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Food Considerations in Times of Crises: Long-Term 91+ Days (3/5)

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The idea of relying almost entirely upon your 91+Day or Long-Term food storage is not something out of a doomsday novel. I personally have known a few families who have been forced to live off of their Long-Term storage because of sudden deaths, financial tragedies, and loss of employment within their families. I have seen families live from 6-months to 2-years on food they have stored and continued to replenish over that time-frame.

Whatever your motivating factors are for your building of the 91+Day Storage, be sure that your plans adequately address these three commonly overlooked areas:

  • Individual Calorie-Intake
  • Appropriate Nutritional Content
  • Variety of Meal Preps & Family Preferences

Individual Calorie-Intake

All too often, I observe that individuals plan food-storage based on pre-packaged meal consideration alone, with caloric-intake consideration as an after-thought at best. Even with products that I highly recommend, it is crucial that individuals and families get a proper grasp on the caloric values that their preps will provide when needed. This requires a little more effort, but getting it right is more important than simply getting it, right?

Generally, you will find a “…based on a 2,000 Calorie [Daily] Diet…” on most packaging options. This amount of calories will prove inadequate for most adults, therefore, care should be given to provide sufficient calorie amounts for the following groups:

  • Infants (if not breastfeeding, formula usually is the supplement)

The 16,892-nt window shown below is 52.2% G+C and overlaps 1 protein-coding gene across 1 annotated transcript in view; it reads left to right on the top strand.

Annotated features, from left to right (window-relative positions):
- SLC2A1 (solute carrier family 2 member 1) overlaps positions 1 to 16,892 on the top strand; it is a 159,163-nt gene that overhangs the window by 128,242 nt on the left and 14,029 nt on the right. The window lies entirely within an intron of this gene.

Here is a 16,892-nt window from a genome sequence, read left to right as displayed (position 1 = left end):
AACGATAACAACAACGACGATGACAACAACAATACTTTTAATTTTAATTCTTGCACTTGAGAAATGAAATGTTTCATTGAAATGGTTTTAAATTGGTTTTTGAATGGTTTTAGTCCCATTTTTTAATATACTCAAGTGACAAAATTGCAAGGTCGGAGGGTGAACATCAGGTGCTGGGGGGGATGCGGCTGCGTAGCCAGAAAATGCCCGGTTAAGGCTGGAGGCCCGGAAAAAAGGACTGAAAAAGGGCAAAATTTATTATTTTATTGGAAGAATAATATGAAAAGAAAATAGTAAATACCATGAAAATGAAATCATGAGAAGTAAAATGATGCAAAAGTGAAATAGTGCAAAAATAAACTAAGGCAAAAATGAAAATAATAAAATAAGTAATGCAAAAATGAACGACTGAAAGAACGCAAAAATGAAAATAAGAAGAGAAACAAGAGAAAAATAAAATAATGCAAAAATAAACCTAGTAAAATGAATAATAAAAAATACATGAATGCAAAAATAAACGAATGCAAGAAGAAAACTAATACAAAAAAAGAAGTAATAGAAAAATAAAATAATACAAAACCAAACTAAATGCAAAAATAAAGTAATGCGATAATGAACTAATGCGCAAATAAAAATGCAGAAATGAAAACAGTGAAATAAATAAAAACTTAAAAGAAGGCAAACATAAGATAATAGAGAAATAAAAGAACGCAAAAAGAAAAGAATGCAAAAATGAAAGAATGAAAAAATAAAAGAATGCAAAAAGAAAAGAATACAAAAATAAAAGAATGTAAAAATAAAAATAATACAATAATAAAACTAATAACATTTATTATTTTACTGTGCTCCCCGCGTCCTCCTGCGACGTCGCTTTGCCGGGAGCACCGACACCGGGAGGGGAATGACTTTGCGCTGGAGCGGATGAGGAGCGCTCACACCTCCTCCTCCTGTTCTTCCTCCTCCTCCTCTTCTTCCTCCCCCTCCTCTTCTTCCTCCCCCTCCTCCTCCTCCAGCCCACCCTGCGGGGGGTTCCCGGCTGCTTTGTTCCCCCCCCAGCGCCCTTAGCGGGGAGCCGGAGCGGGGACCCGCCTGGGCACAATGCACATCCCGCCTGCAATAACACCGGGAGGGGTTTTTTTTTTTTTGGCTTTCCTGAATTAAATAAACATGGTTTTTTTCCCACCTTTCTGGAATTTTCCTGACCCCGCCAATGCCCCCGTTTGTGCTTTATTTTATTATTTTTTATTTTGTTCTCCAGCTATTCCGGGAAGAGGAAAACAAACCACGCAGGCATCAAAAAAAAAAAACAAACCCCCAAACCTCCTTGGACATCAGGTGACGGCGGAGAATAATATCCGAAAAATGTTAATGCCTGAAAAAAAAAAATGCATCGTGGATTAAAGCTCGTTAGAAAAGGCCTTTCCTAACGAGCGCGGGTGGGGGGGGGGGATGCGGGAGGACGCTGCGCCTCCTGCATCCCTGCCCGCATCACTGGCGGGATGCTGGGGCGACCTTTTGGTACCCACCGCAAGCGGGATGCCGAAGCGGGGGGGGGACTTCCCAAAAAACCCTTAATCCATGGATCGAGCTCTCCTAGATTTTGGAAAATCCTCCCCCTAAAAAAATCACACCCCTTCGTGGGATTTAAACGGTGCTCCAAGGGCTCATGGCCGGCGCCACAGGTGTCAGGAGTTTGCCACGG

• Children
  • Adult Females
  • Pregnant Females
  • Nursing Females
  • Adult Males
  • Elderly Adults
  • Disabled individuals

Activity levels will vary within given groups. Consider a heightened activity level if using food storage during a time of crisis and participation in response efforts. An great reference point for calories and your home-food storage can be found in Chapter 8 of the late Jack Spigarelli’s Crisis Preparedness Handbook: A Comprehensive Guide to Home Storage and Physical Survival. Although some of the information in the book is outdated (product/brands), the reference points are valuable as a place to begin

Appropriate Nutritional Content

Vitamins and minerals are often overlooked and can be sometimes intimidating to calculate and handle. I found a worthwhile resource that shares interesting facts and recommended daily amounts (RDAs).  HERE is the link.

Staying active, healthy, and strong is not a result of simply eating a certain number of calories and nutrients, it also has to do with maintaining an adequate activity level. Optimum physical conditioning is quite simply a function of calories & nutrition in (Eating), calories & waste out (Physical Activity). The body is a magnificent machine that will respond to stress in many ways. The most productive and health-promoting management of stress involves  strenuous physical activity that is adequate to your body and condition. Consult with your qualified healthcare practitioner to develop and execute a plan to optimize your physical conditioning. This can increase your longevity and improve your quality of life, thinking, and productivity.

Inadequate physical activity and unmitigated stress levels sustained during such a time of crises will prove a silent killer. Stress levels obviously increase in response to dramatic lifestyle changes. The nutritional component of your 91+Day preps is one-half of the survival puzzle, being appropriately and actively engaged is the other.

Variety of Meal Preps & Family Preferences

Almost all of us have read and heard the term “eating fatigue.” As it relates to food-storage, this term suggests that the monotonous consumption of a limited presentation of meals can “tire you out.” The effect of such fatigue takes a real toll on an individual’s body and mind. Without a variety of foods across a spectrum of taste and texture, individuals eat less in frequency and quantity. This has harmful effects on health. It also affects individuals psychologically. 50 buckets of wheat simply won’t cut it.